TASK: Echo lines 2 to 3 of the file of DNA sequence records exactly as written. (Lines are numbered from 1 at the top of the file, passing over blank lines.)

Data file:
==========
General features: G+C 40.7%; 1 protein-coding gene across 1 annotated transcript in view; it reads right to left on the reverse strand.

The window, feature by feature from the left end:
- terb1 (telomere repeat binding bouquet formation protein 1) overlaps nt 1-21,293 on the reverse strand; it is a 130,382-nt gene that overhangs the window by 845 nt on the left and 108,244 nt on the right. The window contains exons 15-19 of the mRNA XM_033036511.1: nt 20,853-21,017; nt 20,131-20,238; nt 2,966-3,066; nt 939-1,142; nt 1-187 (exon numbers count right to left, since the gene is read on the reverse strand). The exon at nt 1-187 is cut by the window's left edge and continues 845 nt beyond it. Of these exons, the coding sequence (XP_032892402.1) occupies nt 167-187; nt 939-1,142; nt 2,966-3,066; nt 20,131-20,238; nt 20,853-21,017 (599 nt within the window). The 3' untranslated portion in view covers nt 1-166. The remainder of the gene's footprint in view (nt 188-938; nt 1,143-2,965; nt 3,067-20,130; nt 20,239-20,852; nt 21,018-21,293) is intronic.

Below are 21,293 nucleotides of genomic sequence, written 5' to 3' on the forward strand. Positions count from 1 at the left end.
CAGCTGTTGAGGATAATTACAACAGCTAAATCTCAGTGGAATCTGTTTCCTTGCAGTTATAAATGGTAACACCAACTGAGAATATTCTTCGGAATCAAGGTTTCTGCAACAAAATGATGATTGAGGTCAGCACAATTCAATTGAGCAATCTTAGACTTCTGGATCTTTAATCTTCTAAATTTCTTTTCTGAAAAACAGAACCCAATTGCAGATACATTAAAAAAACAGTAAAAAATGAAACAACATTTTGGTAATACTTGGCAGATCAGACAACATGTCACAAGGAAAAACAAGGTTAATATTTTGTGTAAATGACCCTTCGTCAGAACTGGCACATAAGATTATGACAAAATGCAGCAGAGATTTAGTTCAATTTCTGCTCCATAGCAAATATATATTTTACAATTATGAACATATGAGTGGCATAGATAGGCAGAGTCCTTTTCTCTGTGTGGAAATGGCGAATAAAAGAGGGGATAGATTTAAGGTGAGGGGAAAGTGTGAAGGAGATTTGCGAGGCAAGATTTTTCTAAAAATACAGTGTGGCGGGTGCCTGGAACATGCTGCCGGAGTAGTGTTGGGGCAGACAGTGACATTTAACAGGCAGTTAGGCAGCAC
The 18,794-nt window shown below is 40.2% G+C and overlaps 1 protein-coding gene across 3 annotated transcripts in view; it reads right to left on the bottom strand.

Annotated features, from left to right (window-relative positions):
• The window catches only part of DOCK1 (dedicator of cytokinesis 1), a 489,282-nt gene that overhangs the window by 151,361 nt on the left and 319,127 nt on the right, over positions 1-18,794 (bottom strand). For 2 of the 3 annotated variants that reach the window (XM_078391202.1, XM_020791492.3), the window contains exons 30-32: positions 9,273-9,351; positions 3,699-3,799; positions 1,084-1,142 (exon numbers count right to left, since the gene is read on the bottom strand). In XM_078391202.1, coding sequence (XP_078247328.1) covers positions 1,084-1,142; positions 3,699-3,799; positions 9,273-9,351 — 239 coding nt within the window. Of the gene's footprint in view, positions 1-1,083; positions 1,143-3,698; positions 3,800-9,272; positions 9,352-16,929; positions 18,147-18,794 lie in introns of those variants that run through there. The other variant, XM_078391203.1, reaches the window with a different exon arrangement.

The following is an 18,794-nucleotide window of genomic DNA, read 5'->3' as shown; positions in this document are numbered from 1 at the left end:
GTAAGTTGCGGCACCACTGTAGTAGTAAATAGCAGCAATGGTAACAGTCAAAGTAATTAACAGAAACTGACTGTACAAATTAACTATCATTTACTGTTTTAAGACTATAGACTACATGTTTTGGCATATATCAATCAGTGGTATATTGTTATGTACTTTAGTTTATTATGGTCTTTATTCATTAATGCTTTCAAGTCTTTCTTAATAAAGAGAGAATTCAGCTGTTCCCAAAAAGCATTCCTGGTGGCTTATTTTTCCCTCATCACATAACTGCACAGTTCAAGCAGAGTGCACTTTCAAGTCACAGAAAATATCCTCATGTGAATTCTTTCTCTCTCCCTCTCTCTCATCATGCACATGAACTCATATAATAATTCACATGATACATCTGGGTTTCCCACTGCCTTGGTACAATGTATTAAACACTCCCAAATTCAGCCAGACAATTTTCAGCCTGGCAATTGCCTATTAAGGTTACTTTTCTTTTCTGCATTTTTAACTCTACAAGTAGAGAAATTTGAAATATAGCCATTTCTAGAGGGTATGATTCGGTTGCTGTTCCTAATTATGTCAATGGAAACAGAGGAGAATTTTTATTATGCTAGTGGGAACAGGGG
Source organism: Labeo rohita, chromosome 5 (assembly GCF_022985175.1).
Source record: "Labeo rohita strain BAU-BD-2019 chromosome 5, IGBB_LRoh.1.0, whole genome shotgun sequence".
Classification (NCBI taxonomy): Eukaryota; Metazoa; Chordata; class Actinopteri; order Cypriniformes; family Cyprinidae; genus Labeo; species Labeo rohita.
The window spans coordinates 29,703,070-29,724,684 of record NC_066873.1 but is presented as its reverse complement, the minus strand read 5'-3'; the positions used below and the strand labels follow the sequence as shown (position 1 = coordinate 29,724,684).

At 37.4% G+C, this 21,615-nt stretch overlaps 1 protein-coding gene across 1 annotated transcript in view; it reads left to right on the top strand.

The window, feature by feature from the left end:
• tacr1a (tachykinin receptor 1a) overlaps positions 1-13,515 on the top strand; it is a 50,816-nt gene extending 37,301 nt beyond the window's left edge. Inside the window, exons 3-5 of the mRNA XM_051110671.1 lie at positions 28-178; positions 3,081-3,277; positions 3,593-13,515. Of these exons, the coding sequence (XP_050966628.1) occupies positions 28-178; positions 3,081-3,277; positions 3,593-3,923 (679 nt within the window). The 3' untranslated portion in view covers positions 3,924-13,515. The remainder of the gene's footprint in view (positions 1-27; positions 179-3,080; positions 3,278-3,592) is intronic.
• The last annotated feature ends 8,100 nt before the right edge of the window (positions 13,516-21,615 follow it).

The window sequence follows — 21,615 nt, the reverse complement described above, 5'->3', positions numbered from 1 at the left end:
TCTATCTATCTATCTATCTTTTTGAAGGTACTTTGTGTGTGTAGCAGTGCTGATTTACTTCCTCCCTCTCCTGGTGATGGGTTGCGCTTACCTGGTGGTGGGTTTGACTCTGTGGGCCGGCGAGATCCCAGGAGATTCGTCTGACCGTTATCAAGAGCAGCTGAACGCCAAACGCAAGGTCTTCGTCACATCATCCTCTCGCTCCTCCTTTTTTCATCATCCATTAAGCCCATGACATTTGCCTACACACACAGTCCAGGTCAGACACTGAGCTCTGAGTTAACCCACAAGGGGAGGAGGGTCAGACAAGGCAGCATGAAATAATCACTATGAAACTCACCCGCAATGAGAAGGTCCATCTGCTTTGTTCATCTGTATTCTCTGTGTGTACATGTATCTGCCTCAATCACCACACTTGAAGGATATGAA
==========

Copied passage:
The window, feature by feature from the left end:
- terb1 (telomere repeat binding bouquet formation protein 1) overlaps nt 1-21,293 on the reverse strand; it is a 130,382-nt gene that overhangs the window by 845 nt on the left and 108,244 nt on the right. The window contains exons 15-19 of the mRNA XM_033036511.1: nt 20,853-21,017; nt 20,131-20,238; nt 2,966-3,066; nt 939-1,142; nt 1-187 (exon numbers count right to left, since the gene is read on the reverse strand). The exon at nt 1-187 is cut by the window's left edge and continues 845 nt beyond it. Of these exons, the coding sequence (XP_032892402.1) occupies nt 167-187; nt 939-1,142; nt 2,966-3,066; nt 20,131-20,238; nt 20,853-21,017 (599 nt within the window). The 3' untranslated portion in view covers nt 1-166. The remainder of the gene's footprint in view (nt 188-938; nt 1,143-2,965; nt 3,067-20,130; nt 20,239-20,852; nt 21,018-21,293) is intronic.